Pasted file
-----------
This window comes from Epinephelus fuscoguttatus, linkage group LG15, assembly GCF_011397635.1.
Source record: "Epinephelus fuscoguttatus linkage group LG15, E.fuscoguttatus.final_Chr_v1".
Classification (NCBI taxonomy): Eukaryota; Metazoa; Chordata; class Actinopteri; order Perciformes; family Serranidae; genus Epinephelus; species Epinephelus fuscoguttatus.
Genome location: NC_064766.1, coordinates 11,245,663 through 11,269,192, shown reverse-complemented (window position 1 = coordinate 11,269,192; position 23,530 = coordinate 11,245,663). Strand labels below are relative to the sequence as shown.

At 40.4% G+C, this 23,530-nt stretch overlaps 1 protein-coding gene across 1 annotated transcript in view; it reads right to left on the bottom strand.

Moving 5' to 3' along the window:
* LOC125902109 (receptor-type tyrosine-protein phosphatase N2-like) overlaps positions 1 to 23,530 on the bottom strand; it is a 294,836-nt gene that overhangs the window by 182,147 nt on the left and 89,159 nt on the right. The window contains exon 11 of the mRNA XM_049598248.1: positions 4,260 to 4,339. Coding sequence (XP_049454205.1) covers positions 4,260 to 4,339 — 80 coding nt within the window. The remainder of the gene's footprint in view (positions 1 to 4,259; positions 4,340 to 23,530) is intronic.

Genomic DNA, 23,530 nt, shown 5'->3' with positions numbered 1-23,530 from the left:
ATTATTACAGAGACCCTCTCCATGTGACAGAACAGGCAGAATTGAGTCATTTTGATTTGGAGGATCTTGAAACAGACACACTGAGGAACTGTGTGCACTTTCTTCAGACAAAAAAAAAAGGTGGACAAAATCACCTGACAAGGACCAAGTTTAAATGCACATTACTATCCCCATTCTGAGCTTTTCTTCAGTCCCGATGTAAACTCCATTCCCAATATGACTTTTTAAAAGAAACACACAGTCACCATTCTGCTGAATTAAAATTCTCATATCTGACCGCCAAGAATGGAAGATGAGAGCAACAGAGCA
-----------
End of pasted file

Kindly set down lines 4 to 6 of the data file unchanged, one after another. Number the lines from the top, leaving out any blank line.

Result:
Genome location: NC_064766.1, coordinates 11,245,663 through 11,269,192, shown reverse-complemented (window position 1 = coordinate 11,269,192; position 23,530 = coordinate 11,245,663). Strand labels below are relative to the sequence as shown.

At 40.4% G+C, this 23,530-nt stretch overlaps 1 protein-coding gene across 1 annotated transcript in view; it reads right to left on the bottom strand.

Moving 5' to 3' along the window: